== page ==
The stock market doesn't know anything about the coronavirus. The rally yesterday after the WHO declared that the virus is an international emergency should not have occurred. The advisory telling our citizens not to travel that was issued last night came from left field, at precisely the moment that I think some believed there has to be some sort of vaccine or we wouldn't have rallied after the WHO declaration.
You put it altogether and you could see why I want to wait until after we get the worst case -- deaths in this country from people who did not go to China and were not the spouses of those who did -- before I say it's okay to be aggressive. I didn't want what we have right now, a market that's going back down because it should never have been up.
You see patterns if you have been around long enough, patterns that aren't giant algorithms that may or may not beat benchmarks but sure sound authoritative. One of those patterns is recognizing when the stock market is confused and can't process right. Lots of times, it is because the market doesn't know how to process non-business news. How right was the market when it plunged after Trump became president. Admittedly he was a total wild card, but, in fact the admittance is everything.
The coronavirus is a total wild card. You can't trust it until it is cured or it is "worst cased." And I don't think we have either right now, or we would not have had such a huge ramp up after the WHO declared an emergency -- bad -- and then went back down hard when the U.S. acknowledged that emergency with its suggestion not to travel. Notice the U.S. did not ban flights. I figure that's next. But, again, that's another wild card. It's a deck full of wild cards so no one can count or predict the totals.
I will give you another example. Yesterday, I donned my Jimmy Chill hat and gave the feedback I got from people who are very close to the government's stance on this. The feedback I got is that there have been 8,200 preventable deaths from flu in this country and why don't you do us all a favor and tell people to get a flu shot.
When I put what I thought was a pretty good response on Twitter, I was immediately called out as someone who minimized the threat of the coronavirus, its lethality and what it's going to do to world commerce when everyone realizes how easy it is to catch.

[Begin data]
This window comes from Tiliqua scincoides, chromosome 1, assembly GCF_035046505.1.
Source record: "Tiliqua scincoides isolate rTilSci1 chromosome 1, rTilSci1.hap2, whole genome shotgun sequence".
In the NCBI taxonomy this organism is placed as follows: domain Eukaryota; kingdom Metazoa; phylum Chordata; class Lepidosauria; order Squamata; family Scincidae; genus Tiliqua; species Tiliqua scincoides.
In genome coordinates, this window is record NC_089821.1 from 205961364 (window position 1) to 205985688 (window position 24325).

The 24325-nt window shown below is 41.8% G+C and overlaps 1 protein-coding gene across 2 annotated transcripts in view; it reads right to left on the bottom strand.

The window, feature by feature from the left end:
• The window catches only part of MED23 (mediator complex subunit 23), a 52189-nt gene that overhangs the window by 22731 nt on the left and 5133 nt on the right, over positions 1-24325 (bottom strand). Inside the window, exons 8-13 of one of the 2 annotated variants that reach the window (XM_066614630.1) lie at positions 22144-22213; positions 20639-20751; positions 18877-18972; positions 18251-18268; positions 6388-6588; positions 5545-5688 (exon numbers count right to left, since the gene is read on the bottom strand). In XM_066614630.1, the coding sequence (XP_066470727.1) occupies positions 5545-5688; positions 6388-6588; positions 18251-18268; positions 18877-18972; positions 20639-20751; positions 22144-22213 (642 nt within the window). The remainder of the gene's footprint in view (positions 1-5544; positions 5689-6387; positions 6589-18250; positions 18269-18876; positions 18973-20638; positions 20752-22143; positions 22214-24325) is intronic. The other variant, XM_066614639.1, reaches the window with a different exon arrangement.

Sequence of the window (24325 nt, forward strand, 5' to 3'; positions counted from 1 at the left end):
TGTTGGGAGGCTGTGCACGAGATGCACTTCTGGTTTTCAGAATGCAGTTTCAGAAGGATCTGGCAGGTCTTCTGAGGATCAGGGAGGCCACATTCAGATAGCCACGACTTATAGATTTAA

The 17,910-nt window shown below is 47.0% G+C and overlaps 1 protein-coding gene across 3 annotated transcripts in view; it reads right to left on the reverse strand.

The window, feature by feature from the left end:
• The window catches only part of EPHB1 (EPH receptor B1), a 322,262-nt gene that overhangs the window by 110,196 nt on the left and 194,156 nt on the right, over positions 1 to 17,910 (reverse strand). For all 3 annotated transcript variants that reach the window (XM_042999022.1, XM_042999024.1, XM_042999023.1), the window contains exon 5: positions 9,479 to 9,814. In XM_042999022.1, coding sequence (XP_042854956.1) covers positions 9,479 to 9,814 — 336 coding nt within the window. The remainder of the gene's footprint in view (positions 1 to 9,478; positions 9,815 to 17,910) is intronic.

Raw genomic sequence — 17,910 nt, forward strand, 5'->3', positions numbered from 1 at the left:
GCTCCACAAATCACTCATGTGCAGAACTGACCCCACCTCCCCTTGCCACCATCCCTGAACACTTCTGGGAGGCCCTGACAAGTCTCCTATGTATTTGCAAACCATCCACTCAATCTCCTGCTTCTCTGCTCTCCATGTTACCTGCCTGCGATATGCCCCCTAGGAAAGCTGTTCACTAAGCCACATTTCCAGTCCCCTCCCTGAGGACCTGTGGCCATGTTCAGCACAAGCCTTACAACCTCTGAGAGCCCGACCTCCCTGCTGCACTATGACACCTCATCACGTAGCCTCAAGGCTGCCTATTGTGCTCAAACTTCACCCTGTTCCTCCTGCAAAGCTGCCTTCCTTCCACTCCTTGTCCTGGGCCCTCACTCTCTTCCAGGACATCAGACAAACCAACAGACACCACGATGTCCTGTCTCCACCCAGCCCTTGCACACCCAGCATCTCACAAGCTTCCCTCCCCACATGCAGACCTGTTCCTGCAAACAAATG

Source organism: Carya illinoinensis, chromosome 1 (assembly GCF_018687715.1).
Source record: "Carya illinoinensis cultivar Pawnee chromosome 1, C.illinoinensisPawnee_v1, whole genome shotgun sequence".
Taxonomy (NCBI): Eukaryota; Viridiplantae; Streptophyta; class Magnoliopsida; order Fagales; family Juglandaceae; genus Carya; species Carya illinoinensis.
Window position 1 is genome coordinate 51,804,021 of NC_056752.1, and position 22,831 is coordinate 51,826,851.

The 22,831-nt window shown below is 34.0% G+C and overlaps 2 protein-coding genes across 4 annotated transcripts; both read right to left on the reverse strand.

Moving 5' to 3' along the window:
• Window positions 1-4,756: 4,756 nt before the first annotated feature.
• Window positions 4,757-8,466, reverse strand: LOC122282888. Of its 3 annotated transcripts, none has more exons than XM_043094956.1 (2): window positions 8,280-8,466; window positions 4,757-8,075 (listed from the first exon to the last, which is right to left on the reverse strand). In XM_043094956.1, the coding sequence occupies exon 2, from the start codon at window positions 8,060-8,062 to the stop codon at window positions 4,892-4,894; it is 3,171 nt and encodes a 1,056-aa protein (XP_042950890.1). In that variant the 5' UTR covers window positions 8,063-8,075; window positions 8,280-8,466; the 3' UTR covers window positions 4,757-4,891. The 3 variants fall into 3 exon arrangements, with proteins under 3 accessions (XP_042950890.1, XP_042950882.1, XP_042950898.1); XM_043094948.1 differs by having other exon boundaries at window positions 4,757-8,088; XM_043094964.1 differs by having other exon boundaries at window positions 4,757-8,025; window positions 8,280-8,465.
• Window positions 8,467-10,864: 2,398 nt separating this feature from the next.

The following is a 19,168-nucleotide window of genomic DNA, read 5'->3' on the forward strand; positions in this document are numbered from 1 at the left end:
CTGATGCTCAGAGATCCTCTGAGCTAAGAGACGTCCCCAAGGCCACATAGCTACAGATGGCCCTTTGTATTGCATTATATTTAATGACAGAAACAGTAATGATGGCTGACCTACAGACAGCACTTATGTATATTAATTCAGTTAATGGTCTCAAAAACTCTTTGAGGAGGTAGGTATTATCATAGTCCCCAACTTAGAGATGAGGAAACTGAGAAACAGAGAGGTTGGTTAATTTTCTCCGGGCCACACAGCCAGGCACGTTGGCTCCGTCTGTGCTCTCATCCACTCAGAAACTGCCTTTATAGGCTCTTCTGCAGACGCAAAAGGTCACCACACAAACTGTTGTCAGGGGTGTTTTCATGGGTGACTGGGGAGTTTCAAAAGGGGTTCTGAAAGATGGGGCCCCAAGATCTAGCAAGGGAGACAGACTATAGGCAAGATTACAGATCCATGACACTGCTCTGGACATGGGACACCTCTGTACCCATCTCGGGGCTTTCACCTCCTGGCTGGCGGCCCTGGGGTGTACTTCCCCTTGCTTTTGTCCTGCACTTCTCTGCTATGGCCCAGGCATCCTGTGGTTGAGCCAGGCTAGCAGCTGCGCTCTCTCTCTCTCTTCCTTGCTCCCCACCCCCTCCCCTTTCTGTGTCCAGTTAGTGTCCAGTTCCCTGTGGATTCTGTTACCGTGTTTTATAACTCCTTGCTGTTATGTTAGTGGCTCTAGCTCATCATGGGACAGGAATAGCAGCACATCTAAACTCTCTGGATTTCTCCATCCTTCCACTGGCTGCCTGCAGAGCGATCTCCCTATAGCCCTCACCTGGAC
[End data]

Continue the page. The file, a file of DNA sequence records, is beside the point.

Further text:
I took off the chill hat for second and pointed out that we are a country of 325 million people and we only have six cases, versus 15 million cases of a flu that has caused 140,000 hospitalizations and 8,200 deaths. I was immediately mocked by a bunch of serious Yale-trained immunologists who solved SARS and MERS who told me that this could be the Spanish flu. Well, maybe they weren't that credentialed.
To which I then said, do you want me to go all Billy from the Predator and say "we're all going to die," while Arnold yells "Get to the Chopper?"
In other words, there is no winning with these people. But because they are out there and they run gobs of money, there's no winning with the market: A non-gameable event can't be named. The fact that the CDC is outright dismissing that we are on the cusp of a new vaccine for this illness is always being dismissed. The fact that we have the genome mapped which could lead to a faster vaccine at some point is equally dismissed.
So what can you do? NOT REACT. Not go up and down with joy. Be clinical, watch a Mondelez (MDLZ) or a Coca Cola (KO) . They are buys on bad coronavirus news that brings everything down. But don't bottom fish. There's no bottom until the fat lady dies of coronavirus, or sings when it crests.